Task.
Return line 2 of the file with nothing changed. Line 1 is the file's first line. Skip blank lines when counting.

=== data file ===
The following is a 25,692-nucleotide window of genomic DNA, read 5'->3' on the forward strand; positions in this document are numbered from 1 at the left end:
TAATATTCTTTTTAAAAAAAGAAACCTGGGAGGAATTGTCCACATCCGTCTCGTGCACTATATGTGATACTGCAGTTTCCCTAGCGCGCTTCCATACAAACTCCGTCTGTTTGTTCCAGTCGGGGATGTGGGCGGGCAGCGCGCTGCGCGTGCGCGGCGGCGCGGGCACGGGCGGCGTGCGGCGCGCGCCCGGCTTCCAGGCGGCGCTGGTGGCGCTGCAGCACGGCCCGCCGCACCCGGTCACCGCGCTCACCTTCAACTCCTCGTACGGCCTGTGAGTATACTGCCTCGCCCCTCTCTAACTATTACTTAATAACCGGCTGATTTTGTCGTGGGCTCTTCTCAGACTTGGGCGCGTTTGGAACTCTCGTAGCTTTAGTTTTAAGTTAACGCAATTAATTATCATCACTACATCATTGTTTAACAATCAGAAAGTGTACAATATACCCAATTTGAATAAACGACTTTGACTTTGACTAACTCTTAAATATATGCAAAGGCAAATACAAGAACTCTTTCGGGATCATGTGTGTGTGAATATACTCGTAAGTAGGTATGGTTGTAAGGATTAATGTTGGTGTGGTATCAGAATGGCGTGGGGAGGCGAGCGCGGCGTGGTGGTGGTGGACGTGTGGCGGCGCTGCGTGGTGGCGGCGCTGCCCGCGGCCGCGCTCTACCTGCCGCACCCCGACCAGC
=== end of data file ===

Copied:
TAATATTCTTTTTAAAAAAAGAAACCTGGGAGGAATTGTCCACATCCGTCTCGTGCACTATATGTGATACTGCAGTTTCCCTAGCGCGCTTCCATACAAACTCCGTCTGTTTGTTCCAGTCGGGGATGTGGGCGGGCAGCGCGCTGCGCGTGCGCGGCGGCGCGGGCACGGGCGGCGTGCGGCGCGCGCCCGGCTTCCAGGCGGCGCTGGTGGCGCTGCAGCACGGCCCGCCGCACCCGGTCACCGCGCTCACCTTCAACTCCTCGTACGGCCTGTGAGTATACTGCCTCGCCCCTCTCTAACTATTACTTAATAACCGGCTGATTTTGTCGTGGGCTCTTCTCAGACTTGGGCGCGTTTGGAACTCTCGTAGCTTTAGTTTTAAGTTAACGCAATTAATTATCATCACTACATCATTGTTTAACAATCAGAAAGTGTACAATATACCCAATTTGAATAAACGACTTTGACTTTGACTAACTCTTAAATATATGCAAAGGCAAATACAAGAACTCTTTCGGGATCATGTGTGTGTGAATATACTCGTAAGTAGGTATGGTTGTAAGGATTAATGTTGGTGTGGTATCAGAATGGCGTGGGGAGGCGAGCGCGGCGTGGTGGTGGTGGACGTGTGGCGGCGCTGCGTGGTGGCGGCGCTGCCCGCGGCCGCGCTCTACCTGCCGCACCCCGACCAGC